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Roth v. Yingling

July 8, 2010


The opinion of the court was delivered by: Honorable David H. Coar


This civil-rights suit arises from a purported "New Year's purge" at the Avon Township Assessor's Office, in which the newly elected township administration discharged Plaintiffs from their public employment in retaliation for their support of the losing slate. Plaintiffs have filed suit under 42 U.S.C. § 1983 and 42 U.S.C. § 1985, alleging that Defendants violated and conspired to violate their First and Fourteenth Amendment rights to free speech and due process. Defendants Samuel Yingling and Avon Township have moved to dismiss Count I of Plaintiffs' complaint, and all Defendants have moved to dismiss Counts II-III. (Count IV, a supplemental state-law claim, is not a subject of the present motion). For the following reasons, Defendants' motion is GRANTED in part and DENIED in part. Count I is dismissed as against Defendant Yingling only. Counts II-III are dismissed as against all Defendants.


The relevant facts alleged in the complaint, which the court must take as true for present purposes, are as follows:

Prior to April 2009, Plaintiffs were all employed by the Avon Township Assessor's Office as deputy assessors (certified by state-administered examination), with tenures in the office ranging from four to fifteen years. In April 2009, the incumbent slate in Avon Township, which included then-Township Assessor Rick Dishman (not to be confused with plaintiff Michael Dishman) and Township Supervisor Shirley Christian, was defeated in a municipal election. Among the incoming regime were Defendants Bryce Carus, the new Township Assessor, and Samuel Yingling, the new Township Supervisor. Yingling took office in May 2009. Carus, pursuant to Illinois law, took office in January 2010.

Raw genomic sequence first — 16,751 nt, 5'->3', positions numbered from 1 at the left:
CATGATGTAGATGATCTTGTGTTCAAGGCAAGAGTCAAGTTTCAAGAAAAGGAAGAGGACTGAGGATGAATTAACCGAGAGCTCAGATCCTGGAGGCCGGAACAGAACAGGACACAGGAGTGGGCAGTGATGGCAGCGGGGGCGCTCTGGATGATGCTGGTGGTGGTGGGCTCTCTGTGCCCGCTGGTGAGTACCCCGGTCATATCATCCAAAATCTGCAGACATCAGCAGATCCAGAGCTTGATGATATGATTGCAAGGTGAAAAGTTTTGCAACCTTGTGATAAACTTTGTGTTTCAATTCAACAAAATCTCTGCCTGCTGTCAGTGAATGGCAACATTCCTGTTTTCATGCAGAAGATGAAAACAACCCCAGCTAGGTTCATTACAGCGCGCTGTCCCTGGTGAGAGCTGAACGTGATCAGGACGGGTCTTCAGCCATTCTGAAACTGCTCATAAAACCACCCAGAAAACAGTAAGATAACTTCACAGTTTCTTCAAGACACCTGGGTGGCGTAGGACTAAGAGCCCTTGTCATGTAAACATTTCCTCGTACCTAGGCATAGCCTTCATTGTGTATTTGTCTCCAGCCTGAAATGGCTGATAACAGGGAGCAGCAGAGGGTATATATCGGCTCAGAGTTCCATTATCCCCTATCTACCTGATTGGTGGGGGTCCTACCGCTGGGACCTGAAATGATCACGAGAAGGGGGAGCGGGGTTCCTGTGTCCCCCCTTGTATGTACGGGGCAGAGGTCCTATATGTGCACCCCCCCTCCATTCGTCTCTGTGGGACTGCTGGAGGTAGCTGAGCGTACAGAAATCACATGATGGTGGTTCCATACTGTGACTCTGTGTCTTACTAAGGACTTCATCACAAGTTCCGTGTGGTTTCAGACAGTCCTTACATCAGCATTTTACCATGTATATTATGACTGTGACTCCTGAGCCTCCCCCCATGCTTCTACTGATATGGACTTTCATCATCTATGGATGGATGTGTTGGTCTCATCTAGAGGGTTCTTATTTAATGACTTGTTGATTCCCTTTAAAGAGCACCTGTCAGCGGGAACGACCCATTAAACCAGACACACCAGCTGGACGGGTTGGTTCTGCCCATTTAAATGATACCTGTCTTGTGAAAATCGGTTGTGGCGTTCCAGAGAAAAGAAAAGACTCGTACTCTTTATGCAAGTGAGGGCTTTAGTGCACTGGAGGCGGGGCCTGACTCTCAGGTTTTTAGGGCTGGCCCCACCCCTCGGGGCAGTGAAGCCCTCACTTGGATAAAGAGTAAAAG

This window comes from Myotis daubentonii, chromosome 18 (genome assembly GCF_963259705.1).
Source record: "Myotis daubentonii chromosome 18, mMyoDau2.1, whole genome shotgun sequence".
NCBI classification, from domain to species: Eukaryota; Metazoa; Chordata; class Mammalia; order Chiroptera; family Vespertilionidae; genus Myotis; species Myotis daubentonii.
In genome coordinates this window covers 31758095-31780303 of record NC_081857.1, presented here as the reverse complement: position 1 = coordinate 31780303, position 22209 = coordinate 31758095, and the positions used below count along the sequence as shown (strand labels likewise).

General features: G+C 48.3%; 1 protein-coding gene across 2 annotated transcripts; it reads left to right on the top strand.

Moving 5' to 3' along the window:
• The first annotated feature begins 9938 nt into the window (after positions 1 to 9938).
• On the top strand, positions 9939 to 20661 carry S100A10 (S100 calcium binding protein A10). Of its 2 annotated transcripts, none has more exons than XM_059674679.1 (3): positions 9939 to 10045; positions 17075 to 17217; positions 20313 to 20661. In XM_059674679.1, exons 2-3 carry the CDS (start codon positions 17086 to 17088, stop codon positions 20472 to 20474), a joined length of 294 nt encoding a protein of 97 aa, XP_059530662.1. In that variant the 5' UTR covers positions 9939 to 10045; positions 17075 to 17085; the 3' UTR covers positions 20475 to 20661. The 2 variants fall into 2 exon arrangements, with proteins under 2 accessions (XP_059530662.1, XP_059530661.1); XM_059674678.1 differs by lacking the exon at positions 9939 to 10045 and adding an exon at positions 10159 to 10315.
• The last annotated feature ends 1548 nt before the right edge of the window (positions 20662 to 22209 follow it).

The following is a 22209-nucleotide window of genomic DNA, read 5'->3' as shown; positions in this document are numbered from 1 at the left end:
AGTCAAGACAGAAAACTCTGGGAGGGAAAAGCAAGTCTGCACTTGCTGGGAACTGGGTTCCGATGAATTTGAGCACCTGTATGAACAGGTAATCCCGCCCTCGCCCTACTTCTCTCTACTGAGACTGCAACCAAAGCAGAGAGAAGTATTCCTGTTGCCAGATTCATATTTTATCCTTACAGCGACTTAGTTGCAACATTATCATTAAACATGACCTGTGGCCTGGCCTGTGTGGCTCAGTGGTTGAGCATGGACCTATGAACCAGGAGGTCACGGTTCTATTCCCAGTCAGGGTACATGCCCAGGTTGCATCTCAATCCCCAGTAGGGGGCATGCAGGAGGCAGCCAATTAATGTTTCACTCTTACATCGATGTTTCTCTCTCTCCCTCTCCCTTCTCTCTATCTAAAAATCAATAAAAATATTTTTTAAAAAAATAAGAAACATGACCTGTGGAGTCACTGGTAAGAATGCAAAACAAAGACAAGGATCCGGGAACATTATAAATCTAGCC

Throughout the campaign and election, Plaintiffs publicly supported the incumbent slate and opposed the Yingling-Carus ticket. Almost immediately after Yingling took office, he "attempt[ed] to assert authority over the personnel decisions, work hours, and other related matters for the Avon Township Assessor's Office." To this end, Yingling removed (or had removed) Rick Dishman's name from the entrance of the Avon Township offices, even though Rick Dishman would not leave office for another eight months (i.e., when Carus took over in January 2010). He "advised" Plaintiffs that they were required to turn in their keys to him by December 31, 2009, since they would not be working for the Assessor's Office after that date, and he "threatened" them that they would not receive their paychecks if they failed to do so. He closed the Assessor's Office on December 31, 2009, even though Rick Dishman, the man properly in charge of the office, said it would be open that day. He "used his official powers" to change certain locks at Township Hall, including the entrance to the Assessor's Office, sometime around December 30, 2009. Lastly, he extended his "unlawful control" over the Assessor's Office by telling Plaintiff Heckel that she could not work on some (unspecified) day during the last week of December 2009, because the office needed to move her desk and use it for some other purpose. So much for Yingling's role in the alleged conspiracy.